A look back at Spirit Trail – first reviews

Boston Globe – Friday, August 14, 1998

“Bruce Hornsby gets elemental with ‘Spirit'”

Elemental. It’s not a word always associated with Bruce Hornsby, whose sometimes ornate, classical-jazz influenced piano style has earned him sessions with Ornette Coleman and Wayne Shorter. But Hornsby can also cut back to a funkier, stripped-down approach, as he does with the post-Grateful Dead band the Other Ones and on an upcoming double CD, “Spirit Trail,” which sports his most accessible music in years.

“It’s more elemental groove-wise,” Hornsby says of the new double CD, which comes out Oct. 19. “It’s not as harmonically complex. It’s easy for me to write a lot of weird chords, but I wanted to do something more elemental this time.

“The new record is more of an R & B, gospel, and bluesy record,” he says. “It’s a more Southern record. It was just what I was drawn to at this point.”

Hornsby will preview a bunch of the new songs this Sunday night at the South Shore Music Circus in Cohasset. He’s also added a guitarist (Doug Derryberry from the D.C. area) for the first time in years. “He adds a lot of texture,” says Hornsby. “He plays electric 12-string and Rickenbacker and acoustic 12-string. Some of the new songs have mostly guitar. Again, it was just time for a change.” (The guitarist on the record is John Leventhal, known for his work with Shawn Colvin.)

The new album also has the most Dead-like music that Hornsby has done as a solo act. He even samples Jerry Garcia’s “China Cat Sunflower” on a new tune called “Sunflower Cat.” The Dead connection makes sense, because Hornsby wrote some of the songs while on tour with the Furthur Festival last year.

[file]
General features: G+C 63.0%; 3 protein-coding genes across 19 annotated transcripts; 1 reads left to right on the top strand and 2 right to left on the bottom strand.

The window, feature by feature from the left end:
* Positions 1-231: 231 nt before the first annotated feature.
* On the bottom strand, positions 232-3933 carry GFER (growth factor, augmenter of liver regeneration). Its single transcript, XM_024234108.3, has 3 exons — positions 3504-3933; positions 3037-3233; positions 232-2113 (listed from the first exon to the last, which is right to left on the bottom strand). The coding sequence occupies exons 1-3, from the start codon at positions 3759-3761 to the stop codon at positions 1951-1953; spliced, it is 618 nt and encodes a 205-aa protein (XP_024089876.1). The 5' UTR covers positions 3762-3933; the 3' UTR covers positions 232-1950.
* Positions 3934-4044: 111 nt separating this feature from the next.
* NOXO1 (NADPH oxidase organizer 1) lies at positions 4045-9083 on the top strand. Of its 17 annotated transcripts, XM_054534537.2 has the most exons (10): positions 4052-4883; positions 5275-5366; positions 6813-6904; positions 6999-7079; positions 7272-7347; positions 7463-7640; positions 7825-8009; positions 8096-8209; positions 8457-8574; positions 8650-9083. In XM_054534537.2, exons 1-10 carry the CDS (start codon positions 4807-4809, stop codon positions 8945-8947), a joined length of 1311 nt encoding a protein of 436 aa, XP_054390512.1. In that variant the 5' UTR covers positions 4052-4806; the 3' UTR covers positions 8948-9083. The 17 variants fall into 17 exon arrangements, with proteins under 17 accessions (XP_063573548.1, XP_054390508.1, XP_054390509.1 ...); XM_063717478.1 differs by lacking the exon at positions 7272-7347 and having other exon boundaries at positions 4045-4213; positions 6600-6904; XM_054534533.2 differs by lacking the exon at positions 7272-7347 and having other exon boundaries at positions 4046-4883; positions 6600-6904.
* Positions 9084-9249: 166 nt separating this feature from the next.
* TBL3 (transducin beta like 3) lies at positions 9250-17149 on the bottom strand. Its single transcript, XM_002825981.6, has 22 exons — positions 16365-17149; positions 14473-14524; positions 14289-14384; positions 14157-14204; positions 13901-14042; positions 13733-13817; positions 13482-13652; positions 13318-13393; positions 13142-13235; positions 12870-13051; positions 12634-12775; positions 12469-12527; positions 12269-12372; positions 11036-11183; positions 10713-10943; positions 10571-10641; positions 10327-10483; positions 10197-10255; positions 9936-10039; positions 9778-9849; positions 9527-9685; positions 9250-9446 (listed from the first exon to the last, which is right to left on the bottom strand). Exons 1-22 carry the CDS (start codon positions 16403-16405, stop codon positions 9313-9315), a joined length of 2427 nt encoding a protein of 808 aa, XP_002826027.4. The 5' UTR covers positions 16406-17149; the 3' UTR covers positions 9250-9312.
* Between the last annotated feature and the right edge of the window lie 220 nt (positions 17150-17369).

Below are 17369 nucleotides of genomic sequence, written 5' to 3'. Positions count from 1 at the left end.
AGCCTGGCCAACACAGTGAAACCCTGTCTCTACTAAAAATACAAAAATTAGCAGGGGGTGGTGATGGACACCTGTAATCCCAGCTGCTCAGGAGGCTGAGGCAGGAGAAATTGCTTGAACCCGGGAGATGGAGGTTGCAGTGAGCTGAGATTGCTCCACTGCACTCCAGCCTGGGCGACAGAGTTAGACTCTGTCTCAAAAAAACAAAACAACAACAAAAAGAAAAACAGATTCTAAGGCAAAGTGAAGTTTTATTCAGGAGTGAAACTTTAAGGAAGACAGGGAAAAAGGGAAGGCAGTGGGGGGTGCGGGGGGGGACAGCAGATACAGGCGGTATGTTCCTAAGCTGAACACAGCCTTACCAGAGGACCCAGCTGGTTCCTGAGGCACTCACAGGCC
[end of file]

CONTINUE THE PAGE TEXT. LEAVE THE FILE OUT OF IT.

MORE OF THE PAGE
“It was hatched, gradually, on the bus,” he says. “There are grooves and loops and beats. I was on the bus writing on a Casio [keyboard].”

Among the new, Southern-based songs, says Hornsby (who lives in Virginia), are “Sneaking Up on Boo Radley” and “Preacher in the Ring, Part I and II,” which is about a “snake-handling congregation in Appalachia.” The song describes a “man in a reptilian suit with a rattling sound.” The concept stems from the Book of Mark in the Bible, which has a line that “they will handle serpents.” Says Hornsby: “Some people took it seriously and based a religion around it.”

Hornsby’s touring band also has a new drummer, Michael Baker, who replaces longtime accompanist John Molo (who worked with the Other Ones this summer). Baker has played with Joe Zawinul, Wayne Shorter, and Branford Marsalis, but only has done a couple of gigs with Hornsby, partly because his wife recently gave birth to a baby and he has needed to stay home.

“The Grateful Dead used to be the band that never rehearsed, but now my band is not rehearsed,” Hornsby notes with a chuckle. “But I’m not going to be the [guy] who says to him come on and rehearse when his wife is having a baby. But he’s a very good drummer. It’s OK.”

Hornsby had played with Molo for 21 years, but both agreed to take a break for a while. And Hornsby still praises Molo, calling him one of the keys to the success of this summer’s Other Ones. “Molo helped a lot,” Hornsby says. “The band had more power with Molo in it. The Dead were lighter.”